RNA: MW = (#A x 330.21) + (#C x 305.18) + (#G x 345.21) + (#U x 306.17) – 62.97 + 1.008

To calculate the molecular weight of Oligo Potassium Salts, the molecular weight of the normal oligonucleotide must first be calculated (see above). This weight is then corrected by adding 39.1, which is equal to one potassium atom, and subtracting 1.008, which is equal to one hydrogen atom. This correction accounts for replacing all the acidic protons on the backbone with potassium ions.

K-Salt: MW = MW(normal) + (# nucleotides – 1) x (39.1 – 1.008)

Picomole

Picomole is a measurement of amount. The following equation can be used to calculate picomoles from the optical density (OD) and extinction coefficient (e260) of the oligonucleotide. Microgram

Microgram is a measurement of weight. The following equation can be used to calculate micrograms from the picomoles (pmol) and molecular weight (MW) of the oligonucleotide. Note: for an oligonucleotide 1 OD260 = 33µg.

Molarity

Molarity is a measurement of concentration.  It is equivalent to moles (mol) of solute per liter (L) of solution as expressed in the equation below. Oligo Analysis & Plotting Tool

The extinction coefficient at 260 nm, e260, is a constant that indicates the extent to which a given DNA or RNA strand in solution absorbs light at 260 nm.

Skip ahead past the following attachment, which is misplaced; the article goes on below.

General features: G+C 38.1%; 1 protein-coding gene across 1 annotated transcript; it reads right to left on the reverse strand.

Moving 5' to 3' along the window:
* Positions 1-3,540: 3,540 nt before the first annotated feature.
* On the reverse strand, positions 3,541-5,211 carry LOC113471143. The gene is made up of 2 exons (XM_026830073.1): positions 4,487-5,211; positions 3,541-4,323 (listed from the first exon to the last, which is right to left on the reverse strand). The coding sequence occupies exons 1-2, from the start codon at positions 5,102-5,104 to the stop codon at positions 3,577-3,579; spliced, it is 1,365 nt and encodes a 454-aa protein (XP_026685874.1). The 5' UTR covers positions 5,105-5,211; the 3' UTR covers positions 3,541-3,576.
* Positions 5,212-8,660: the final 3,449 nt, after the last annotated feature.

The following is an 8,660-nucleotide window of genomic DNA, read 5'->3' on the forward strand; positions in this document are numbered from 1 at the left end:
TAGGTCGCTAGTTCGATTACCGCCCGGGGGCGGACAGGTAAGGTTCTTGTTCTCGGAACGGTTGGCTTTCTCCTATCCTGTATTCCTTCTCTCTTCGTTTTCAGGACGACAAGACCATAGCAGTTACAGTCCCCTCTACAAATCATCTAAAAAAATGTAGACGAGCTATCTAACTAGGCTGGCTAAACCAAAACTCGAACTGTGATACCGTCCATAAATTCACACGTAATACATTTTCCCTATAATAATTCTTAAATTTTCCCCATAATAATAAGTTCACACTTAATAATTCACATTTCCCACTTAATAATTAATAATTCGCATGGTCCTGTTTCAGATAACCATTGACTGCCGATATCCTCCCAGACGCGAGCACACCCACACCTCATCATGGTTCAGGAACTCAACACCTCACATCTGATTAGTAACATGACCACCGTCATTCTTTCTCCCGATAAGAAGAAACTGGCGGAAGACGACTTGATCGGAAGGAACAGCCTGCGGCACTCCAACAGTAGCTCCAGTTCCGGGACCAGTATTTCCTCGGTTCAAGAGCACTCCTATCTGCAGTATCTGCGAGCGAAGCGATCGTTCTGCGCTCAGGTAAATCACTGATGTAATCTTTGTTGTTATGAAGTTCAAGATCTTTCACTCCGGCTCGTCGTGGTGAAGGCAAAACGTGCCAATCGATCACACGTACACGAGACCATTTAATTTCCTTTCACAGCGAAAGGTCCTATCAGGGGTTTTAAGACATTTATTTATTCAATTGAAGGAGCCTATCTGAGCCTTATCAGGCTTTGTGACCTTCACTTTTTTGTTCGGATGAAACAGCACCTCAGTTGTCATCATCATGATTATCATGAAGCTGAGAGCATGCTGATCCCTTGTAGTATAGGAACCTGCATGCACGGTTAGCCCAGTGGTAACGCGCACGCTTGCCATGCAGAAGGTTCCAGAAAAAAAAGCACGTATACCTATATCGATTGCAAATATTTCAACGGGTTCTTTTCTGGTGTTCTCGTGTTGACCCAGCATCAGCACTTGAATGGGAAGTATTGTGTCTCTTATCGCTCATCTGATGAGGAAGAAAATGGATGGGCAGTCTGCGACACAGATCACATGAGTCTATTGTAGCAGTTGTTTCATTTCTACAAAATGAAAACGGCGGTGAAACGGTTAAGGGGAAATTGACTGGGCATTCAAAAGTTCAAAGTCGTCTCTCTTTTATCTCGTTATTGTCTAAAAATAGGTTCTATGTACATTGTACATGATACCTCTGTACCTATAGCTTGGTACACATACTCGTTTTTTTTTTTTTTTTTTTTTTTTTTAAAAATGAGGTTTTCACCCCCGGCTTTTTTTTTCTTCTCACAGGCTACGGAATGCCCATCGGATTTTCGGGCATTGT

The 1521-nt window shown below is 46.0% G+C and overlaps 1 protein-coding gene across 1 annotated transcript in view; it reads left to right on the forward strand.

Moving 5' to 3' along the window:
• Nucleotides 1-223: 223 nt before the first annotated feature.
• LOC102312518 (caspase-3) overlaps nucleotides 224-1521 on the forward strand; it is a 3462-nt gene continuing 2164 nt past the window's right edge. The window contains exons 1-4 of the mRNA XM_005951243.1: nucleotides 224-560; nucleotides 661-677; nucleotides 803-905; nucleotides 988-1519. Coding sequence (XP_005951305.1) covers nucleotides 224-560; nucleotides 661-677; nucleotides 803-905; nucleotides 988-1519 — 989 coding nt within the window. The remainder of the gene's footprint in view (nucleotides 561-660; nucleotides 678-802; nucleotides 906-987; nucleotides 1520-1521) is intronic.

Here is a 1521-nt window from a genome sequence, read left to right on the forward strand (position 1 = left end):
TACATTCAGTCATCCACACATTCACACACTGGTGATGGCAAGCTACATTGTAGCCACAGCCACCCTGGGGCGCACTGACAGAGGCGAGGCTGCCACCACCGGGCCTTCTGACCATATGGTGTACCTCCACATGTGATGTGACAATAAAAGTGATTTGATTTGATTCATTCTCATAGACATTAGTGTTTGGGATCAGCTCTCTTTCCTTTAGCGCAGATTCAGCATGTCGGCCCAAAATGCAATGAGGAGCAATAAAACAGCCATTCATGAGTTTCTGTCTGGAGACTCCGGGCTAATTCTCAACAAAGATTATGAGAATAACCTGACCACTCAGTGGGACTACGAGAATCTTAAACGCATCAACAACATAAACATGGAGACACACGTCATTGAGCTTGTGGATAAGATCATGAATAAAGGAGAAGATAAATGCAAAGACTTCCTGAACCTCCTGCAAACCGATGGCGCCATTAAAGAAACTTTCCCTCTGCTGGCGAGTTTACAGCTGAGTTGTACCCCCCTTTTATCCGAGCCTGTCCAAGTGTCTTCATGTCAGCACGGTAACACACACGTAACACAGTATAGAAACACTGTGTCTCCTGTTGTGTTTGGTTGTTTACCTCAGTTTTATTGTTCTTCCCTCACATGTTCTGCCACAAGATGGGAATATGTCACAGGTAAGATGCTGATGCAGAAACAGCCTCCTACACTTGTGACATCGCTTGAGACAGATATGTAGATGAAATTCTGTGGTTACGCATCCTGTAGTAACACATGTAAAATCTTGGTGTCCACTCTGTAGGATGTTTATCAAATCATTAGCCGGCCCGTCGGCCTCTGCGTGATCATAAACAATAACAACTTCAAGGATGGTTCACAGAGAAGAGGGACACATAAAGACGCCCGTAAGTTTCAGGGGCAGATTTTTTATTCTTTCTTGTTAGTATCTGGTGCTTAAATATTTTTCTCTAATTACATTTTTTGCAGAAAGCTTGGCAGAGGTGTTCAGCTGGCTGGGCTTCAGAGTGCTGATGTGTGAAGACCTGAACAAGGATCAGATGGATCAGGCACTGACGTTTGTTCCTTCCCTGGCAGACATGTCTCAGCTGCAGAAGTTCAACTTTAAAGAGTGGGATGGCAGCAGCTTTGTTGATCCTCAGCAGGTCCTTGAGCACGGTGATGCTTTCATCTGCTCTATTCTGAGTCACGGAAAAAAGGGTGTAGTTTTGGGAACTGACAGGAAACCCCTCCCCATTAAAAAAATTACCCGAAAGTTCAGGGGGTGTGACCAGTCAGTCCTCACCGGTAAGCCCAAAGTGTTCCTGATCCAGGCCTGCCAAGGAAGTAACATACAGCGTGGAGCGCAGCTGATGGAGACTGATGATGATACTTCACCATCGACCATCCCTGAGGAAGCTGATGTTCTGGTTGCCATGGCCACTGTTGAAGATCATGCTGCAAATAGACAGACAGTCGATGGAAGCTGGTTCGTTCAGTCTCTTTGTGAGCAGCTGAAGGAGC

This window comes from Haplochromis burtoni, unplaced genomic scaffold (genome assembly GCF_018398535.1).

In general, the calculation of the extinction coefficient of an oligonucleotide of length N can be given by the expression: e
N is the “nearest-neighbor” extinction coefficient of neighboring nucleotides i and i + 1.
Nearest-neighbor extinction coefficients at 260 nm:

 i = C i = G i = A i = U i = dC i = dG i = dA i = dT i + 1 = C 14200 17800 21000 16200 14400 17900 21050 15200 i + 1 = G 17400 21600 25200 21200 17500 21600 25200 20000 i + 1 = A 21000 25000 27400 24000 21100 25000 27400 22800 i + 1 = U 17200 20000 24600 19600 17200 20000 24600 18200 i + 1 = dC 14400 17900 21050 16200 14600 18000 21100 15200 i + 1 = dG 175000 21600 25200 21200 17600 21600 25200 20000 i + 1 = dA 21100 25000 27400 24000 21200 25000 27400 22800 i + 1 = dT 16200 19000 23400 18200 16200 19000 23400 16800

eI< is the “individual” extinction coefficient for nucleotide i
Individual extinction coefficients at 260 nm:

 i = C i = G i = A i = U i = dC i = dG i = dA i = dT 7200 11500 15400 9900 7400 11500 15400 8700

Oligo Analysis & Plotting Tool

Melting Temperature

The melting temperature of an oligonucleotide is dependent upon a number of factors including the length and G+C content of the sequence as well as the type and concentrations of cations present, particularly the sodium ion, Na+. A variety of formulas have been used for predicting melting temperatures. The following formula is recommended for oligonucleotides ranging in length from 20 to 100 residues and sodium concentrations ([Na+]) ranging from 0.01 M to 1.0 M. Annealing Temperature

To calculate the annealing temperature of oligonucleotides, first calculate the melting temperature (see above), then subtract approximately 5–10 degrees. If the two oligonucleotides have different melting temperatures do NOT average the numbers. Use the lower number so that both of the oligonucleotides can anneal. For 10mers, Eurofins Genomics recommends that PCR be done at 32–33 °C in order to maximize repeatability.

Oligo Analysis & Plotting Tool